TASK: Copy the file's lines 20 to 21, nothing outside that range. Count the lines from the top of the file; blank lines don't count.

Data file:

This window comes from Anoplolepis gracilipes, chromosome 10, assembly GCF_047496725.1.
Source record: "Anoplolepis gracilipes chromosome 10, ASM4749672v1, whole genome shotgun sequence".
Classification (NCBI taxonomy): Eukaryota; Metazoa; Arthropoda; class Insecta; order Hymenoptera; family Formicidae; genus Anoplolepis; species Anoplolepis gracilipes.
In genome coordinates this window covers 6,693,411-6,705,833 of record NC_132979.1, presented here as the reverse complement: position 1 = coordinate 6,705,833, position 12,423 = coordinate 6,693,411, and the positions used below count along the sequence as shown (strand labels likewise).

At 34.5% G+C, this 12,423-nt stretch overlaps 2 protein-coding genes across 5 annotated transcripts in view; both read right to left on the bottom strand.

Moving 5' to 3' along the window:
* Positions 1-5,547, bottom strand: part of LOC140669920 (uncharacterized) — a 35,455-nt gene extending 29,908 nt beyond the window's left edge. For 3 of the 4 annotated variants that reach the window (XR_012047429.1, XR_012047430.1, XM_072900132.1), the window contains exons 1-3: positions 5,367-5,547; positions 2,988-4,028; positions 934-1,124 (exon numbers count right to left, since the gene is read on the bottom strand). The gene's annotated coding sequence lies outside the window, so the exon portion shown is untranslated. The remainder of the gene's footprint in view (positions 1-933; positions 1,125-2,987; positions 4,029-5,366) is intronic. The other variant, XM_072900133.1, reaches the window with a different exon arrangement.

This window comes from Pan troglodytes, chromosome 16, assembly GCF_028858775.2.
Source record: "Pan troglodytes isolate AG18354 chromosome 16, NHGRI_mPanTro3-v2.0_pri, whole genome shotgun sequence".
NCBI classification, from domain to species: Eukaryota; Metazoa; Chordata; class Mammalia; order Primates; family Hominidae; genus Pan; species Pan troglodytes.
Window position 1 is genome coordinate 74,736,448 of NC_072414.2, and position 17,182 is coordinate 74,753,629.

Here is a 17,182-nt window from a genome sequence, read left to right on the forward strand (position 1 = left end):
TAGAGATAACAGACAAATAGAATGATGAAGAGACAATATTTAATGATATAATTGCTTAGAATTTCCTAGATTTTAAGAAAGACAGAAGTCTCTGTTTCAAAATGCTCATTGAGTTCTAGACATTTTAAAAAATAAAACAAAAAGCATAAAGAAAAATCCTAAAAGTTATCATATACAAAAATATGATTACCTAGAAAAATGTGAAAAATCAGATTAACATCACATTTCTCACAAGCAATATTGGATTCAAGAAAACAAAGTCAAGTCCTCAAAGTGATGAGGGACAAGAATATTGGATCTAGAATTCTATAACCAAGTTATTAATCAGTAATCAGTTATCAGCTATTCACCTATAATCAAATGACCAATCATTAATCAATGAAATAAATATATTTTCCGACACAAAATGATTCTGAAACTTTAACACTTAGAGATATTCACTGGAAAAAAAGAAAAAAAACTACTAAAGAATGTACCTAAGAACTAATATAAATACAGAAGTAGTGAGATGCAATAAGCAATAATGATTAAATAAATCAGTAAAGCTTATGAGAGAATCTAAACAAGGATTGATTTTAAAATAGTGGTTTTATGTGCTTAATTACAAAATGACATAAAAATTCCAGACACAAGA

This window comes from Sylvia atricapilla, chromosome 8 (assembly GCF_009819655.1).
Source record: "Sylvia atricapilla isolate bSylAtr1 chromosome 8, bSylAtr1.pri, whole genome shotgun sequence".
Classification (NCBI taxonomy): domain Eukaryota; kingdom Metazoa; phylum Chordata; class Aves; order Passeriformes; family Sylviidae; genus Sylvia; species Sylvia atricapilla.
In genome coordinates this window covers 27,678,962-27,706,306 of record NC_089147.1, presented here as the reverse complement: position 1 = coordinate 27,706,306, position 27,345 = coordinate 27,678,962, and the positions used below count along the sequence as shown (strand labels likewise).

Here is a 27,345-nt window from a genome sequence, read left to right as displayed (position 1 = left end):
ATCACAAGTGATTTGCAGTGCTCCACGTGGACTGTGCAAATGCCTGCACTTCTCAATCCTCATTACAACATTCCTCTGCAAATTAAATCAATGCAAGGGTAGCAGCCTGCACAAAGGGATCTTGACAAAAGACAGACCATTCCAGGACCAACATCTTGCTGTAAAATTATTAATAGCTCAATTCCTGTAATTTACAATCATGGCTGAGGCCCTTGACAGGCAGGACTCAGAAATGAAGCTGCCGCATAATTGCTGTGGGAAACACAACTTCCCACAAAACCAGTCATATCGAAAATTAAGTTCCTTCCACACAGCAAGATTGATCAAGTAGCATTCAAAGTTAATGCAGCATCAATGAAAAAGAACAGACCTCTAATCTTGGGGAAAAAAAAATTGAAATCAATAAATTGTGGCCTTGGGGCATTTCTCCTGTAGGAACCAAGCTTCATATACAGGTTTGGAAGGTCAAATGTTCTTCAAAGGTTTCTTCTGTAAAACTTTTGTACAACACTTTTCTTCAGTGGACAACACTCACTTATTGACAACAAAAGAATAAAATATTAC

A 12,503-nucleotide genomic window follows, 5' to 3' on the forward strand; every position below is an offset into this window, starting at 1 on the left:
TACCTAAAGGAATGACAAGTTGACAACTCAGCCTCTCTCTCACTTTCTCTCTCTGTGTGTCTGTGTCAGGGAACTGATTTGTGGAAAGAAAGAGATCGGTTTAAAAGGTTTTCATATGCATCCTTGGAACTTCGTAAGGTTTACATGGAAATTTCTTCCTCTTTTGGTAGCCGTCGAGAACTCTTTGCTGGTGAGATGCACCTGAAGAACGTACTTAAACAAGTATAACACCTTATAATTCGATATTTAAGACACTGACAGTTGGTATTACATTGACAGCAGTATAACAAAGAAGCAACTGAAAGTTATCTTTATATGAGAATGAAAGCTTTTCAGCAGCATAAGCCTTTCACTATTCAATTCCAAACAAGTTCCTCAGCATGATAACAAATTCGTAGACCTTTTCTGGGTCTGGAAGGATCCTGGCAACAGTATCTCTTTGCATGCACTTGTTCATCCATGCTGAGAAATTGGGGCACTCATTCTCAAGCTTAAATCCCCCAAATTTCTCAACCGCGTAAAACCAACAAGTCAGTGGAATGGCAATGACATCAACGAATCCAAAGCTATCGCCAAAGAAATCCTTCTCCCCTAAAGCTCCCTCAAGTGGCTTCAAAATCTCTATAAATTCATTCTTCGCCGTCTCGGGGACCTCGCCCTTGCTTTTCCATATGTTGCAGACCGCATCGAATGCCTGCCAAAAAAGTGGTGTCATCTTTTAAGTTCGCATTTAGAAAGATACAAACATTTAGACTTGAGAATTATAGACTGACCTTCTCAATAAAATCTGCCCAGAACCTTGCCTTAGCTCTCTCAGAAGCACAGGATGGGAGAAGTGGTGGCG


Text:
A 12,503-nucleotide genomic window follows, 5' to 3' on the forward strand; every position below is an offset into this window, starting at 1 on the left:
TACCTAAAGGAATGACAAGTTGACAACTCAGCCTCTCTCTCACTTTCTCTCTCTGTGTGTCTGTGTCAGGGAACTGATTTGTGGAAAGAAAGAGATCGGTTTAAAAGGTTTTCATATGCATCCTTGGAACTTCGTAAGGTTTACATGGAAATTTCTTCCTCTTTTGGTAGCCGTCGAGAACTCTTTGCTGGTGAGATGCACCTGAAGAACGTACTTAAACAAGTATAACACCTTATAATTCGATATTTAAGACACTGACAGTTGGTATTACATTGACAGCAGTATAACAAAGAAGCAACTGAAAGTTATCTTTATATGAGAATGAAAGCTTTTCAGCAGCATAAGCCTTTCACTATTCAATTCCAAACAAGTTCCTCAGCATGATAACAAATTCGTAGACCTTTTCTGGGTCTGGAAGGATCCTGGCAACAGTATCTCTTTGCATGCACTTGTTCATCCATGCTGAGAAATTGGGGCACTCATTCTCAAGCTTAAATCCCCCAAATTTCTCAACCGCGTAAAACCAACAAGTCAGTGGAATGGCAATGACATCAACGAATCCAAAGCTATCGCCAAAGAAATCCTTCTCCCCTAAAGCTCCCTCAAGTGGCTTCAAAATCTCTATAAATTCATTCTTCGCCGTCTCGGGGACCTCGCCCTTGCTTTTCCATATGTTGCAGACCGCATCGAATGCCTGCCAAAAAAGTGGTGTCATCTTTTAAGTTCGCATTTAGAAAGATACAAACATTTAGACTTGAGAATTATAGACTGACCTTCTCAATAAAATCTGCCCAGAACCTTGCCTTAGCTCTCTCAGAAGCACAGGATGGGAGAAGTGGTGGCG